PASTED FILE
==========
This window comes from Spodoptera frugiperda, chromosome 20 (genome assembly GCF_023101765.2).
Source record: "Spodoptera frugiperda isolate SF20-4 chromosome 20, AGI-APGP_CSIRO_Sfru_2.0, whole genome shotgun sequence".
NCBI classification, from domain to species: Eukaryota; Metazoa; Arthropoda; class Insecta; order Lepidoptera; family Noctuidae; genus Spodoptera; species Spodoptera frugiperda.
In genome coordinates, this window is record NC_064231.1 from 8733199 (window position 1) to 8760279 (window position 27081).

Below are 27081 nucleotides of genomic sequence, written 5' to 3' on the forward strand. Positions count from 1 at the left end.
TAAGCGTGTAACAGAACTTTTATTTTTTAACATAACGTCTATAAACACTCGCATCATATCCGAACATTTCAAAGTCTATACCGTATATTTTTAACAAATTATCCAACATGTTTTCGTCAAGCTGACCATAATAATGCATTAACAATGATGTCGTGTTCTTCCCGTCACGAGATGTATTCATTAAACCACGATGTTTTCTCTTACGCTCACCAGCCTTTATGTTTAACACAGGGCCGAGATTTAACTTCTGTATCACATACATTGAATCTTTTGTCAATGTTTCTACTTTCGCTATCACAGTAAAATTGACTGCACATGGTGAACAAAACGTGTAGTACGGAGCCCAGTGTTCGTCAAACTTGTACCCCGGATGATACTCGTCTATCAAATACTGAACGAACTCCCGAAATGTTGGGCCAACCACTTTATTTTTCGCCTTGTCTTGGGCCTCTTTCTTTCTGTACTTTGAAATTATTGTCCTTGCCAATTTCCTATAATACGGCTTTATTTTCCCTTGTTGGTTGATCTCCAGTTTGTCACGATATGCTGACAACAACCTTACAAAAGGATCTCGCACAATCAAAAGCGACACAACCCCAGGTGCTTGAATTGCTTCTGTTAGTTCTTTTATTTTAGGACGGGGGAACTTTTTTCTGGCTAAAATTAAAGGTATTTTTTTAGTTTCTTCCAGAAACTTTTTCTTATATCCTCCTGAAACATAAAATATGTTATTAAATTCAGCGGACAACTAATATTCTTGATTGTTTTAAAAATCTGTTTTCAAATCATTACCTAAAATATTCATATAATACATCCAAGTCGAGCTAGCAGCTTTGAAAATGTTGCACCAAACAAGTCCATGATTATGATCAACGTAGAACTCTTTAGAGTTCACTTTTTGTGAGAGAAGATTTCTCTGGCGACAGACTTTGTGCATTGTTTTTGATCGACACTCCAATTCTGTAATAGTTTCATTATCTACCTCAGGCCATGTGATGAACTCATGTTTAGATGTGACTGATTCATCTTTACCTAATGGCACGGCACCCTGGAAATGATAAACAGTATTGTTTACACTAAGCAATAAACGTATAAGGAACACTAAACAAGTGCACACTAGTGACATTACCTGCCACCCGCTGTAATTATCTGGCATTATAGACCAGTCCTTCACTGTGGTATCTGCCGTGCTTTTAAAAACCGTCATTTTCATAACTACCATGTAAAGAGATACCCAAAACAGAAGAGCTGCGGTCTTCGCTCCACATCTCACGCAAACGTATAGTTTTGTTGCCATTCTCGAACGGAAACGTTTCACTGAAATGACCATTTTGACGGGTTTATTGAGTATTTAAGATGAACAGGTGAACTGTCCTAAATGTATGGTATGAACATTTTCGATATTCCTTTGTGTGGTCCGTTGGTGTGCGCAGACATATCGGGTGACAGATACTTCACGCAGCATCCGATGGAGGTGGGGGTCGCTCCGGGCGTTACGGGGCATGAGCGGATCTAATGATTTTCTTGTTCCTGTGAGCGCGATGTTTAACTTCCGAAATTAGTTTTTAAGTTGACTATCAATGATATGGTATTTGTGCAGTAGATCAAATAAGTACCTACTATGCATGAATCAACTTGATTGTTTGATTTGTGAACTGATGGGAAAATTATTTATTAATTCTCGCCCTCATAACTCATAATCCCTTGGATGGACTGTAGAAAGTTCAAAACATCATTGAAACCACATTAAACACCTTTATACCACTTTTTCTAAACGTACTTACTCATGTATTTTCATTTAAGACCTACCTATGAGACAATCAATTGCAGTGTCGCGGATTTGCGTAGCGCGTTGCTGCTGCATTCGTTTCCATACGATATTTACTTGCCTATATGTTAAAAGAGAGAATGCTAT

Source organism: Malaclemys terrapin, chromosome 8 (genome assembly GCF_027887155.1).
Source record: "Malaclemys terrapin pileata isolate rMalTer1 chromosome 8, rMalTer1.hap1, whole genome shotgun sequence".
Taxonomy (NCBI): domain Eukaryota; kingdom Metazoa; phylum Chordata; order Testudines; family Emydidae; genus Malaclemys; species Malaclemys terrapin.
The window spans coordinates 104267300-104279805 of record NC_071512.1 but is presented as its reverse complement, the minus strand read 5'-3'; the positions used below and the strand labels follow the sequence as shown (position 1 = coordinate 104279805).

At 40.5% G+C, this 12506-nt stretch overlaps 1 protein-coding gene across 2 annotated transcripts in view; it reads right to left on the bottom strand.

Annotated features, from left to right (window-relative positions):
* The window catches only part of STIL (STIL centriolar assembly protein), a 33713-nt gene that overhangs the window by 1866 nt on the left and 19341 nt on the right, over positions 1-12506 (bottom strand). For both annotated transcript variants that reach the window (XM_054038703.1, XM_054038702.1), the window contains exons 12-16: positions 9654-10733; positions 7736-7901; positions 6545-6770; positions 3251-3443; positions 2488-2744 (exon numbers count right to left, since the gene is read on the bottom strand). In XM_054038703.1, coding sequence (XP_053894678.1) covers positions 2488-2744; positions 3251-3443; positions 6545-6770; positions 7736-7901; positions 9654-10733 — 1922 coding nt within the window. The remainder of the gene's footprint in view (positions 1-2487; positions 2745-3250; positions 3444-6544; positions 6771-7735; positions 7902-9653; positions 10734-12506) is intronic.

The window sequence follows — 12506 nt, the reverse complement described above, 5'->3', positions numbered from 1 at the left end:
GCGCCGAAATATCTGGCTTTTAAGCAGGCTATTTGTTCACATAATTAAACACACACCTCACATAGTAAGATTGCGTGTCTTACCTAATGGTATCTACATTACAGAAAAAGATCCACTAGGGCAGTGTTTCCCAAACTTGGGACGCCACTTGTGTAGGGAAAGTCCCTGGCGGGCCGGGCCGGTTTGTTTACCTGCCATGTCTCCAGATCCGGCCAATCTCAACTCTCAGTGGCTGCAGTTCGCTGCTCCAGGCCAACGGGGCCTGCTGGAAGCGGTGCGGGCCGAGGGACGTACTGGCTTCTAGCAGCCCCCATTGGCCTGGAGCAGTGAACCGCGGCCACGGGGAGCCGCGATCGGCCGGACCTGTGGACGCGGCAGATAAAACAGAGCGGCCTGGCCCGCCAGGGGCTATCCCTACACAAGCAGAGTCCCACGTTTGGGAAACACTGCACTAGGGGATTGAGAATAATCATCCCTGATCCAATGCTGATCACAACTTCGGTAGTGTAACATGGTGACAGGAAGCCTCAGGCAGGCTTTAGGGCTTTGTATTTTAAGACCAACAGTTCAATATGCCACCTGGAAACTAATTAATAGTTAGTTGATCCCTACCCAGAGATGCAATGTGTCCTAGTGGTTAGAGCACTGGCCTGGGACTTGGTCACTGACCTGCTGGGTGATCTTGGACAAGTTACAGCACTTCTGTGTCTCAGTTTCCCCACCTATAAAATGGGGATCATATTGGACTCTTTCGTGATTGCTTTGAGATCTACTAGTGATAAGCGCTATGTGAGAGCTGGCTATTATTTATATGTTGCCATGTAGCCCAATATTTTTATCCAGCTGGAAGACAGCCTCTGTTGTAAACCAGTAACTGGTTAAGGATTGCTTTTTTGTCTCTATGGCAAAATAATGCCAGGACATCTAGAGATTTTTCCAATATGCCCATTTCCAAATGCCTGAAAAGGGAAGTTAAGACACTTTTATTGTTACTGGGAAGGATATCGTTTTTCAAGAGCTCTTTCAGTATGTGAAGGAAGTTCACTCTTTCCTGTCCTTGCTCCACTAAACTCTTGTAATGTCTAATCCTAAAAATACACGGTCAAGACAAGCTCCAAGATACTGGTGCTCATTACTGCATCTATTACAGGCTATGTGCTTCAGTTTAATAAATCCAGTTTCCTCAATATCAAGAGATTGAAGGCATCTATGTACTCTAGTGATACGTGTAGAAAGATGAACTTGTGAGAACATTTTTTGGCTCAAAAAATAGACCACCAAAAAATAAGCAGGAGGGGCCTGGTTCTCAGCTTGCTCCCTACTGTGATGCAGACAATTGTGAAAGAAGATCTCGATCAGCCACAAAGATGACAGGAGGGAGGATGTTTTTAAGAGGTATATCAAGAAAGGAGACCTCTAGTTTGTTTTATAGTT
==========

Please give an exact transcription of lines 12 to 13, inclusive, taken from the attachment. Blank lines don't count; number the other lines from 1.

Annotated features, from left to right (window-relative positions):
* The window catches only part of STIL (STIL centriolar assembly protein), a 33713-nt gene that overhangs the window by 1866 nt on the left and 19341 nt on the right, over positions 1-12506 (bottom strand). For both annotated transcript variants that reach the window (XM_054038703.1, XM_054038702.1), the window contains exons 12-16: positions 9654-10733; positions 7736-7901; positions 6545-6770; positions 3251-3443; positions 2488-2744 (exon numbers count right to left, since the gene is read on the bottom strand). In XM_054038703.1, coding sequence (XP_053894678.1) covers positions 2488-2744; positions 3251-3443; positions 6545-6770; positions 7736-7901; positions 9654-10733 — 1922 coding nt within the window. The remainder of the gene's footprint in view (positions 1-2487; positions 2745-3250; positions 3444-6544; positions 6771-7735; positions 7902-9653; positions 10734-12506) is intronic.